Sep 10, 2002 (CIDRAP News) – After the Sep 11 attacks in New York City, health officials quickly launched a program of syndromic surveillance—the classification and counting of emergency department cases according to whether or not they initially looked like a disease potentially caused by bioterrorism. The goal was to provide an early warning of any biological attack.
The Centers for Disease Control and Prevention (CDC) now reports that the program was useful in showing that the Sep 11 attacks did not include biological weapons, but it did not prove that syndromic surveillance can detect a biological attack before clinicians report cases. For example, the program did not detect the cutaneous anthrax cases that cropped up in New York after anthrax-tainted letters were mailed, mainly because most of the patients did not seek treatment in hospital emergency departments (EDs).
"This report highlights the need for more experience with and evaluation of syndromic surveillance," the CDC reports in a special edition of Morbidity and Mortality Weekly Report, dated Sep 11 (2002) but released early. Among other things, the report recommends that state and local health departments use data from other sources besides EDs as they try out syndromic surveillance.
The New York City Department of Health and the CDC began planning the syndromic surveillance program on the evening of Sep 11, patterning it after drop-in surveillance programs used by the CDC at the 2001 Super Bowl and other mass-participation events. Officials picked 15 New York EDs as sentinel sites and designed a form that listed 12 syndromes, such as anxiety, gastrointestinal, inhalational, rash, and trauma. Seven of these were considered to be possible results of exposure to a bioterrorist agent, four were possible results of the World Trade Center attacks but not due to bioterrorism, and one was for presentations that fit neither category ("none of the above"). Healthcare providers were asked to choose the syndrome that seemed to best represent the patient's primary diagnosis. To collect the data, the CDC sent up to three people to each hospital for 30 days.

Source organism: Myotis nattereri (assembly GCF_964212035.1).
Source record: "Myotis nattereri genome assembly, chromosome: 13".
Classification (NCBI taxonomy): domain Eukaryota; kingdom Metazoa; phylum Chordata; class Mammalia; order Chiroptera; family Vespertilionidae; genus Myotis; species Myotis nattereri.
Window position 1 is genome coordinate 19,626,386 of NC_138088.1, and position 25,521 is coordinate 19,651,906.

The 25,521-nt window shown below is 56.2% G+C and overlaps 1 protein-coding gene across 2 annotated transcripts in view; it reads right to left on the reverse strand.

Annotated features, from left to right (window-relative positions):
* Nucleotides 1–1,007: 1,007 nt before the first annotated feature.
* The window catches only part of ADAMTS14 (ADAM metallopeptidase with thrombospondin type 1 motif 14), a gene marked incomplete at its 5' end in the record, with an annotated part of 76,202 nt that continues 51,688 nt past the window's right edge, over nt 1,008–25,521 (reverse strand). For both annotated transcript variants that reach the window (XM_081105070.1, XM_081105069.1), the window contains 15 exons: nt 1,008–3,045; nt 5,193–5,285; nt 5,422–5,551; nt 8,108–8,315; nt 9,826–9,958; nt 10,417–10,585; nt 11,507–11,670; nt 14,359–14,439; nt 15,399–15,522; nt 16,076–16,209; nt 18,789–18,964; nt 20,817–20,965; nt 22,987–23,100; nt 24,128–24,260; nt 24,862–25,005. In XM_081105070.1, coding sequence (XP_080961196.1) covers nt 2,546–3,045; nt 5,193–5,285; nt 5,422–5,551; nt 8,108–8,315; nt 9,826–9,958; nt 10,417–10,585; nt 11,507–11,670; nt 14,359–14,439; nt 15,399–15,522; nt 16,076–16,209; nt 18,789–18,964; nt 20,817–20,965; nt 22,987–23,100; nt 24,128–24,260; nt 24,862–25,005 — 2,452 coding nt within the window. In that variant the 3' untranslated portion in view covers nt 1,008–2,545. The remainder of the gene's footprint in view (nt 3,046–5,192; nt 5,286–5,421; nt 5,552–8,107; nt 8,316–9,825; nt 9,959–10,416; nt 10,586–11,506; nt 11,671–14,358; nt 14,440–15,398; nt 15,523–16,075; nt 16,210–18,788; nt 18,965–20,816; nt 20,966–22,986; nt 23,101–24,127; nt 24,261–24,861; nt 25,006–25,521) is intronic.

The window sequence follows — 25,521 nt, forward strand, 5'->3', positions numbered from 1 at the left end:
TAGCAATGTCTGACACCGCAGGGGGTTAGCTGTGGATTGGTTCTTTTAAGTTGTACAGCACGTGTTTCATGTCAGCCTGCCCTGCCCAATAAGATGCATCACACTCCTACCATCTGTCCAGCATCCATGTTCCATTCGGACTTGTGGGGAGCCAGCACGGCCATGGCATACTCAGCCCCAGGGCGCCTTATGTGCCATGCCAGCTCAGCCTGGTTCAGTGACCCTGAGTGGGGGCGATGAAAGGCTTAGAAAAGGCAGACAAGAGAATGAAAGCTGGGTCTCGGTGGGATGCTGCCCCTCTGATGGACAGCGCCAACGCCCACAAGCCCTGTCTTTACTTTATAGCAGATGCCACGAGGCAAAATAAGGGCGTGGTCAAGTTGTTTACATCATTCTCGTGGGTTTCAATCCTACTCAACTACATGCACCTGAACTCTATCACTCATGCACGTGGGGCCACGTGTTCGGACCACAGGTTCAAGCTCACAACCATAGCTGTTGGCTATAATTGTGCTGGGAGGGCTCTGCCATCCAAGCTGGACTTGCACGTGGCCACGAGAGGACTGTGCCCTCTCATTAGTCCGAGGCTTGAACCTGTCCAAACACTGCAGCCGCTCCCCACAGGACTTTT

Seeking suspicious clusters of cases, officials looked at the daily count for each syndrome of interest and divided it by the count for the "none of the above" category. The resulting "syndrome to none ratio" (SNR) for each day was compared with the cumulative baseline ratio for each hospital or group of hospitals. "Alarms were generated when the SNR was significantly higher for the day in question compared with the recent past," the report states.
Between Sep 13 and Oct 12, 68,546 ED visits were recorded. About 71% of these were classified as "none of the above," 20.3% were coded as nonbioterrorism, and 6.4% were in the potential bioterrorism group. "Diarrhea/gastroenteritis and upper- and lower-respiratory infections with fever were the most common syndromes possibly associated with BT, with mean SNRs of 4.4% and 4.2%, respectively," the report says. A total of 91 alarms were registered for syndromes of bioterrorism interest, but resulting investigations "did not reveal any similarity in the cases or final diagnoses suggestive of a natural outbreak or bioterrorist attack." Moreoever, people who had been within 2 miles of the World Trade Center on Sep 11 were no more likely to have symptoms potentially related to bioterrorism than those who had been farther away.
One drawback of the program was the assumption that patients with symptoms possibly related to bioterrorism would report to EDs, the article says. "Although the system was in place, it did not detect the outbreak of anthrax among recipients of anthrax-contaminated letters in NYC in mid-September. Six of the seven patients diagnosed with cutaneous anthrax in NYC did not seek care in EDs." The program was designed to detect outbreaks due to airborne release of pathogens, not single cases or cutaneous cases, the report adds.
Another problem was that symptoms and diagnoses within syndromes varied substantially, making it difficult to decide how far to investigate individual cases. "Only time-consuming laboratory tests provided assurance that no agent of BT concern was implicated," the report says. "Therefore, it [is] difficult to determine whether such ED-based systems can detect a large-scale bioterrorist attack before clinicians report suspected or confirmed cases."
The initial syndromic surveillance program in New York, which involved manual data collection, has since been replaced by an automated system that uses ED "chief complaint logs." The report concludes, "As more state and local health departments are implementing syndromic surveillance systems, public health officials should consider adopting a regional approach with standardized coding algorithms; expansion of data sources to include laboratory, radiology, and outpatient information; and discussions about collaborative methods for rapidly investigating statistically generated aberrations."
surveillance for bioterrorism following the attacks on the World Trade
Center—New York City, 2001. MMWR 2002;51(special issue):13-15